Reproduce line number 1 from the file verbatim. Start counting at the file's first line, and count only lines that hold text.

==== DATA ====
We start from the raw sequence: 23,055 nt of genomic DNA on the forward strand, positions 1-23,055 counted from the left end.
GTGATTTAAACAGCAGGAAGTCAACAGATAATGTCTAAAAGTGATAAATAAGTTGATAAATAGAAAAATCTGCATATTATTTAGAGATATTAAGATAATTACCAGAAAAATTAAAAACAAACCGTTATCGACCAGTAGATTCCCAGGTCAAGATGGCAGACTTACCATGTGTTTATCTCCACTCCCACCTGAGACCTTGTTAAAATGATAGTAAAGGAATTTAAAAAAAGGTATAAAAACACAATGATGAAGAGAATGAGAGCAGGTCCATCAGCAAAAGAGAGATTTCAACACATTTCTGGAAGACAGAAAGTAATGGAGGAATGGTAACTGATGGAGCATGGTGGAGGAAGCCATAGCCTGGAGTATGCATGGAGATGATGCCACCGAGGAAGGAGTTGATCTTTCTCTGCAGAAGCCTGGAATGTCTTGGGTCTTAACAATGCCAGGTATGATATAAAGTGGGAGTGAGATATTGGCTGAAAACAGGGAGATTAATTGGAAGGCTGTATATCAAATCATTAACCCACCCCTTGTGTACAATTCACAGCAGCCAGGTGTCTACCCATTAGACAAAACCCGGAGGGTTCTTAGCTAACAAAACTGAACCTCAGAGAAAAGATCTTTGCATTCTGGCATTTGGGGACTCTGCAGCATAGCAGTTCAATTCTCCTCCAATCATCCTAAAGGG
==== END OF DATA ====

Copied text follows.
We start from the raw sequence: 23,055 nt of genomic DNA on the forward strand, positions 1-23,055 counted from the left end.